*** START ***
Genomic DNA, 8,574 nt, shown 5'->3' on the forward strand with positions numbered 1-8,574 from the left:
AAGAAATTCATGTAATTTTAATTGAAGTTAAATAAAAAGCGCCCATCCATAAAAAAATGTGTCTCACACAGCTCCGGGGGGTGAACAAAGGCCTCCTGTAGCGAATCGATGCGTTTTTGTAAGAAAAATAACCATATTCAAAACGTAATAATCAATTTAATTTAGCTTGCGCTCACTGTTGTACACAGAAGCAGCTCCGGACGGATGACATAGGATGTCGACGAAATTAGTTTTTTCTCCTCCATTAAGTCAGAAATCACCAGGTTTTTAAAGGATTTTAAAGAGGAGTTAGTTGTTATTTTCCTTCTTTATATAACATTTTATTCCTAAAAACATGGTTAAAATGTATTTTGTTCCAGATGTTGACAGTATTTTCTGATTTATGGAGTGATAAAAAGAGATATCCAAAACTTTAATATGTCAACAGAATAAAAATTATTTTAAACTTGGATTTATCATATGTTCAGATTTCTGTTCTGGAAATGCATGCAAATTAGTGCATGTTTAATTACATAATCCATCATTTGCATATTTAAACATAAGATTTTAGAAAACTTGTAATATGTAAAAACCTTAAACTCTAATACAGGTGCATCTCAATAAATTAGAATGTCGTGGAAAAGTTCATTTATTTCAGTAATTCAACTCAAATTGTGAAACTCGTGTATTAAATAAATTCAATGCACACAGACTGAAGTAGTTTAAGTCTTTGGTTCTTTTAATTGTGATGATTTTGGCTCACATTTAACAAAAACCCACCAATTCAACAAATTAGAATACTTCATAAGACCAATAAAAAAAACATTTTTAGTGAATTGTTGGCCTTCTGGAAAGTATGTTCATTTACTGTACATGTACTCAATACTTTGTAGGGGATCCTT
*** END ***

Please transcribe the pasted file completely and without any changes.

Genomic DNA, 8,574 nt, shown 5'->3' on the forward strand with positions numbered 1-8,574 from the left:
AAGAAATTCATGTAATTTTAATTGAAGTTAAATAAAAAGCGCCCATCCATAAAAAAATGTGTCTCACACAGCTCCGGGGGGTGAACAAAGGCCTCCTGTAGCGAATCGATGCGTTTTTGTAAGAAAAATAACCATATTCAAAACGTAATAATCAATTTAATTTAGCTTGCGCTCACTGTTGTACACAGAAGCAGCTCCGGACGGATGACATAGGATGTCGACGAAATTAGTTTTTTCTCCTCCATTAAGTCAGAAATCACCAGGTTTTTAAAGGATTTTAAAGAGGAGTTAGTTGTTATTTTCCTTCTTTATATAACATTTTATTCCTAAAAACATGGTTAAAATGTATTTTGTTCCAGATGTTGACAGTATTTTCTGATTTATGGAGTGATAAAAAGAGATATCCAAAACTTTAATATGTCAACAGAATAAAAATTATTTTAAACTTGGATTTATCATATGTTCAGATTTCTGTTCTGGAAATGCATGCAAATTAGTGCATGTTTAATTACATAATCCATCATTTGCATATTTAAACATAAGATTTTAGAAAACTTGTAATATGTAAAAACCTTAAACTCTAATACAGGTGCATCTCAATAAATTAGAATGTCGTGGAAAAGTTCATTTATTTCAGTAATTCAACTCAAATTGTGAAACTCGTGTATTAAATAAATTCAATGCACACAGACTGAAGTAGTTTAAGTCTTTGGTTCTTTTAATTGTGATGATTTTGGCTCACATTTAACAAAAACCCACCAATTCAACAAATTAGAATACTTCATAAGACCAATAAAAAAAACATTTTTAGTGAATTGTTGGCCTTCTGGAAAGTATGTTCATTTACTGTACATGTACTCAATACTTTGTAGGGGATCCTT